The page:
By definition, an excipient is an inactive substance that has the role of a medium for active substances. Basically, they help active ingredients in supplements & medications do their job properly. While there are certain supplements, such as collagen powder and whey powder, that don’t require these kinds of mediums, excipients are necessary for other products. Why is that? Well, even though they add no therapeutic value to these products, excipients have been found to promote conservation, efficiency, and quality. What’s more, excipients appear to act as protective and bulking agents, improving the overall bioavailability of certain drugs.
The term excipient is used for any substance other than active drug or the active pharmaceutical ingredient that is contained in a certain product. Therefore, excipients are perceived as indispensable components of medical products, forming the bulk of the formulation, a review article on pharmaceutical excipients states. However, not all excipients can be used in the manufacturing process of all products, as it has to meet specific requirements. Nevertheless, there are “common” quality standards for all excipients, as all of them should be non-reactive, chemically stable, non-toxic, economical, low-equipment and process-sensitive, inert to the human body, efficient in regards to the intended use, and in accordance with organoleptic characteristics.
Even though the significance of excipients is not the most popular discussion, it is important to state that these elements greatly contribute to the overall product performance and the drug delivery within the body. When talking about product structure, you’ll rarely encounter an active ingredient administered alone, as excipients are necessary to enhance, mask, suspend, or dissolve it for improved quality. Therefore, excipients may be seen as vehicles transforming the desired active ingredient into a more efficient, bioavailable form. Excipients are also added with the intent of preventing microbial contamination and degradation of a certain product.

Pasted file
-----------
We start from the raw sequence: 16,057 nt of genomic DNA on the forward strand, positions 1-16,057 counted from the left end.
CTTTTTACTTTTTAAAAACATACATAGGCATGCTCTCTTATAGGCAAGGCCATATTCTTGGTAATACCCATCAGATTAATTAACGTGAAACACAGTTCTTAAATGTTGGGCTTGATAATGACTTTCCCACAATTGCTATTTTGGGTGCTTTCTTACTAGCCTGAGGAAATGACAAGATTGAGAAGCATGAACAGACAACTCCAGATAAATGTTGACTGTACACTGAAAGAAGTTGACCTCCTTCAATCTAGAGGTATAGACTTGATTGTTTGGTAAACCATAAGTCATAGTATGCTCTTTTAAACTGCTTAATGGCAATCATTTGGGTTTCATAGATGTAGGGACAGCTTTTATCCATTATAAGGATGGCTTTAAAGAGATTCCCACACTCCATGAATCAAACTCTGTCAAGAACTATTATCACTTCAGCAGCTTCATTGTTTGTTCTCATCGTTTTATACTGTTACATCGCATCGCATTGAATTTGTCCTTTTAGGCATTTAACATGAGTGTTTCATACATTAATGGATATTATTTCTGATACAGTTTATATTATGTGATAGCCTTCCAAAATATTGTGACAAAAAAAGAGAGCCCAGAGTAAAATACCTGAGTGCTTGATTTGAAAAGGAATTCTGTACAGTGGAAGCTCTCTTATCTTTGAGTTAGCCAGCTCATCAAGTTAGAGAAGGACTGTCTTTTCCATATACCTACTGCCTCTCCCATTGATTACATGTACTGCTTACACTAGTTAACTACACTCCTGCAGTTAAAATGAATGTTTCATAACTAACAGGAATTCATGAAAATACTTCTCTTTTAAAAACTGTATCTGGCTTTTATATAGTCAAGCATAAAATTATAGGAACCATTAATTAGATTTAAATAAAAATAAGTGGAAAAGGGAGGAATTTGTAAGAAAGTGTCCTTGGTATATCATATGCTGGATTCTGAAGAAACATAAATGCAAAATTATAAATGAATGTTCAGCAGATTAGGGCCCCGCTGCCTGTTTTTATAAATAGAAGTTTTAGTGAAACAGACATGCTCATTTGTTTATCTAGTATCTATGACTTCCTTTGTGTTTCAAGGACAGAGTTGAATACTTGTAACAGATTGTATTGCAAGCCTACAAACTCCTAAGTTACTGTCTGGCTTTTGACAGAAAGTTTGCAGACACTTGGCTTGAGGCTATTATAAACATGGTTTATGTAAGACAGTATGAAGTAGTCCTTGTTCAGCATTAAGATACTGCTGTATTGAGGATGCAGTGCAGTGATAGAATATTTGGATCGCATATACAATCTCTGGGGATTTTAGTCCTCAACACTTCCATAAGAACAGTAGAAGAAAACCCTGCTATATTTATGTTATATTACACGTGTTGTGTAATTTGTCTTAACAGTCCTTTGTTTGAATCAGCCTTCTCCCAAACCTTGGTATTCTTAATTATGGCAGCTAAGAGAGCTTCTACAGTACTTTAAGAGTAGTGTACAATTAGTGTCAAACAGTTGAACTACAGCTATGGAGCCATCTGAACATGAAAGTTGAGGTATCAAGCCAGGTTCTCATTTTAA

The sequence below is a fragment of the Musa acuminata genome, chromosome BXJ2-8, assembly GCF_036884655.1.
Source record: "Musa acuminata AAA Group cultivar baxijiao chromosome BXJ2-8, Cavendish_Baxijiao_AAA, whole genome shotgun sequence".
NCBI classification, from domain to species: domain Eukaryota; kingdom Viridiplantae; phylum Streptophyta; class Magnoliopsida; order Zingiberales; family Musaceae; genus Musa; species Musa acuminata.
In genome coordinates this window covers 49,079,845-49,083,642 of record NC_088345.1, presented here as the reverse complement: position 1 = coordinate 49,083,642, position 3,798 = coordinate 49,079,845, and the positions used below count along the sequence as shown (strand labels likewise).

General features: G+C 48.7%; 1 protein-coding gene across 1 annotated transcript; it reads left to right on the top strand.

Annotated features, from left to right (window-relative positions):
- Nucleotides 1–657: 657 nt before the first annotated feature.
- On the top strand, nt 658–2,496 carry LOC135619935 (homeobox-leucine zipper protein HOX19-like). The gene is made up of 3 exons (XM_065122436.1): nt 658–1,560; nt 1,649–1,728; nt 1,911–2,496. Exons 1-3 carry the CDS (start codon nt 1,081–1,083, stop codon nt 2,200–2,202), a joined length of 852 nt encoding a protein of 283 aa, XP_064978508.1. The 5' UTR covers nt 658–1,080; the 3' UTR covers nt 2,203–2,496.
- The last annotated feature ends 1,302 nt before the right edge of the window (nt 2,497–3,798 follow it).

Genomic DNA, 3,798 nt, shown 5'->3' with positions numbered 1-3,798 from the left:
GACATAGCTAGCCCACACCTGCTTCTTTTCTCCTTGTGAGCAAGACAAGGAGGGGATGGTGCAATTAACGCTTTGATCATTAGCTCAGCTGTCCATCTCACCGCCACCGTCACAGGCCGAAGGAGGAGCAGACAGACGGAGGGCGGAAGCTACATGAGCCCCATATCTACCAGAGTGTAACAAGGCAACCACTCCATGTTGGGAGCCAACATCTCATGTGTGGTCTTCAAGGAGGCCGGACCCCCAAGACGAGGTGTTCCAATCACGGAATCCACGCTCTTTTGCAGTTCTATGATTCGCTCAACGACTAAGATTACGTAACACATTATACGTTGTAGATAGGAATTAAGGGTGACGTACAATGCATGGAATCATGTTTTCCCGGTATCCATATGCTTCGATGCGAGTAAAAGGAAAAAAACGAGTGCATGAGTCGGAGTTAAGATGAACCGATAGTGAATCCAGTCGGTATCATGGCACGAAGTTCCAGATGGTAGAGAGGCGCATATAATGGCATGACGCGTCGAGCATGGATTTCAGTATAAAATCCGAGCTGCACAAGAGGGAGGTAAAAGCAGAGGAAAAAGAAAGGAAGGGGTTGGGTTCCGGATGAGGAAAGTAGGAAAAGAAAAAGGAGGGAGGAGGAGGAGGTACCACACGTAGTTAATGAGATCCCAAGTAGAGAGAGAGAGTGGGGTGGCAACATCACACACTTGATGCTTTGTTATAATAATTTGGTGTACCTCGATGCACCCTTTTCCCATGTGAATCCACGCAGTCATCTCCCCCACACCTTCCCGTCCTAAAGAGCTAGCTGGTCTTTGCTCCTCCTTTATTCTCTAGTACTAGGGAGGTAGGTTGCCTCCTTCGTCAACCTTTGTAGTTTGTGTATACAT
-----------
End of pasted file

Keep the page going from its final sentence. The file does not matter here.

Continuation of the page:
It would be wrong to think of excipients strictly as inactive support, as they’re much more than that. Some of the most pronounced excipient roles include increasing drug solubility, formulation and drug shelf life, absorption as well as the stability of the dosage form; formulating and providing identity for the dosage form, decreasing therapy cost, enhancing drug targeting, etc. Therefore, the activity of these elements is multilayered, and it encompasses stabilizing, protecting, increasing, enhancing the overall product formulation and quality.
Excipient Categories & Their Roles